PINCHED NERVE

What is a Pinched Nerve?

When there’s too much pressure on the area around a nerve root in the back or neck, the nerve becomes pinched or compressed. This usually happens when bones, muscles, cartilage, ligaments, or tendons press too hard against the nerve. The pressure irritates the nerve and can interfere with the way it should work.

A pinched nerve in the back or neck can be minor or severe. Most pinched nerves get better within a few weeks.

But pinched nerves can cause long-lasting problems. Early diagnosis and treatment are important to prevent permanent damage.

Common causes of a pinched nerve in the back or neck are:

Other causes are:

  • Injury.
  • Poor posture.
  • Stress from repetitive activities.

What Are the Most Common Symptoms of a Pinched Nerve?

Symptoms of a pinched nerve include:

  • Pain, which could be sharp, aching or burning, in the area around the pinched nerve
  • Pain that spreads to the:
    • Leg, butt, and/or foot for a pinched nerve in the back.
    • Arm and hand for a pinched nerve in the neck.
  • Numbness or tingling.
  • “Pins and needles” or a burning feeling.
  • Muscle weakness in the area around the pinched nerve.
  • Feeling like a foot or hand has “fallen asleep.”
  • Symptoms may be worse when you’re sleeping or with certain movements, like bending your neck or turning your head.

See a doctor if:
Your symptoms last for several days and don’t get better with rest and pain medicines.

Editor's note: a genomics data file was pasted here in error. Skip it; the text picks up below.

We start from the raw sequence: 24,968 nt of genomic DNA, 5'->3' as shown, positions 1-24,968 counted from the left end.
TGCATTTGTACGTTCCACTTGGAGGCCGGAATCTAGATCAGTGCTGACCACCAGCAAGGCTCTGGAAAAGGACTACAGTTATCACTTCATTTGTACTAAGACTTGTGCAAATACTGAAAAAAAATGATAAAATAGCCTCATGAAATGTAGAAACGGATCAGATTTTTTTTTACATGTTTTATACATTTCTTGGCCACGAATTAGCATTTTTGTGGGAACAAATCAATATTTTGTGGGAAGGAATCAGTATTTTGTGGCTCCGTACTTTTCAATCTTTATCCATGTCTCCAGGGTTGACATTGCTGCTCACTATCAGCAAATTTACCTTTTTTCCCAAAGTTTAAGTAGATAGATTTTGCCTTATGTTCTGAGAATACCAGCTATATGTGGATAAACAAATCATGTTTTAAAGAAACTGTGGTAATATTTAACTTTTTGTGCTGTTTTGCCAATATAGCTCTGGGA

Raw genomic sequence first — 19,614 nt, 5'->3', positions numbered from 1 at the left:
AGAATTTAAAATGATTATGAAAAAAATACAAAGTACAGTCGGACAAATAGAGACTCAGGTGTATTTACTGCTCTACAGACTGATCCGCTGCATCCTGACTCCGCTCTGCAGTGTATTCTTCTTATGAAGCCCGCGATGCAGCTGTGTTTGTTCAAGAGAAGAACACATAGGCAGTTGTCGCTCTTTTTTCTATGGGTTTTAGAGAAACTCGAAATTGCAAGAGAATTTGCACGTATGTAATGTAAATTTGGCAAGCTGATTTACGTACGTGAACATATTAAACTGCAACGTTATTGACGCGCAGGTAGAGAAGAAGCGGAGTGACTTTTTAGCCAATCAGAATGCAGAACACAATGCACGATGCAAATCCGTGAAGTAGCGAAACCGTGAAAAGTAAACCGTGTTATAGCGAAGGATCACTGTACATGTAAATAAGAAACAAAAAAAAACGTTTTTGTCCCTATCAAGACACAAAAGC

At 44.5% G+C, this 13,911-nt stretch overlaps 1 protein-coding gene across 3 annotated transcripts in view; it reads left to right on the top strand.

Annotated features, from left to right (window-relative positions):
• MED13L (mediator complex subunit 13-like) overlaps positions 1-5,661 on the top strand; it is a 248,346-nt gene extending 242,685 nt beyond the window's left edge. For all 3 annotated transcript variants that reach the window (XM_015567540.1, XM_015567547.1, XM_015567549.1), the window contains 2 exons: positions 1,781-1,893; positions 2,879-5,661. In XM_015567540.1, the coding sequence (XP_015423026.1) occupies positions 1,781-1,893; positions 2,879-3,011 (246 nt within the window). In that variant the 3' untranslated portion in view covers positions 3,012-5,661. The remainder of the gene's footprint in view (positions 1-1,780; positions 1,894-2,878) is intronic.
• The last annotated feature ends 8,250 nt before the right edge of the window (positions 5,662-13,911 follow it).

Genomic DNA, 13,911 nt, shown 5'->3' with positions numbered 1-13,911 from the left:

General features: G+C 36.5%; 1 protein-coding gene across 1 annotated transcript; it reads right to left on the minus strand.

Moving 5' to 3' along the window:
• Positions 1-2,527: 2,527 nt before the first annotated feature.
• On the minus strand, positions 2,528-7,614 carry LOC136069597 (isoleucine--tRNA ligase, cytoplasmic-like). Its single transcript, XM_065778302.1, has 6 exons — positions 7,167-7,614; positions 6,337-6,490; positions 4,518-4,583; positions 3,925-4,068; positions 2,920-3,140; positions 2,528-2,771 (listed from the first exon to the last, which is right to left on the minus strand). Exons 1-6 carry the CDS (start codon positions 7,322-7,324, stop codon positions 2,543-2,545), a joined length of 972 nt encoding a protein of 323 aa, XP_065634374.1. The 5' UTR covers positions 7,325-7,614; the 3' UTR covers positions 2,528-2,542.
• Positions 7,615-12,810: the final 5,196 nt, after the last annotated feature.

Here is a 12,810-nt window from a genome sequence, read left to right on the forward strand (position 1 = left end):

What Are the Treatments for a Pinched Nerve?

Most pinched nerves in the back or neck get better within a few weeks with rest and conservative treatment. Rest and stopping activities that caused the pinching or make it worse is the most common treatment.

Treatment varies, depending on the cause of the pinched nerve and how bad it is. Treatments include:

  • Pain medicines: Nonsteroidal anti-inflammatory drugs (NSAIDs) or acetaminophen:
    • NSAIDs like ibuprofen (e.g., Advil and Motrin) help relieve pain and reduce inflammation.
    • Acetaminophen (Tylenol) relieves pain.
  • Opioid pain medicines like codeine or morphine.
  • Steroids, taken in pills or injected into the spine to relieve pain and inflammation.
  • Physical therapy to:
    • Strengthen the muscles and stretch the muscles near the pinched nerve and relieve pressure.
    • Modify activities that irritate the nerve.

Surgery
If other treatments don’t work after a few months, you may need surgery to take pressure off the pinched nerve. The type of surgery depends on where the pinched nerve is.
Common types of surgery for a pinched nerve include:

  • Surgery to remove the part of the disc causing the pain, if the pinched nerve is from a herniated disc. (This is called discectomy).
  • Surgery to remove the part of the disc or the bone spur causing the pain and “weld” or fuse the bones together, if the pinched nerve is from a herniated disc or pieces of bone that grow along the edges of bones (bone spurs). The bones then heal into a solid bone. The surgeon also uses:
    • A bone graft (a piece of bone from another part of the body or a bone bank) to help new bone growth.
    • Plates, screws, and/or rods to help hold the spine still while it heals. (This is called discectomy and fusion).
  • Surgery to remove the disc and replace it with an artificial disc, if the pinched nerve is from a herniated disc.

YOU NO LONGER HAVE TO LIVE WITH NECK AND BACK PAIN.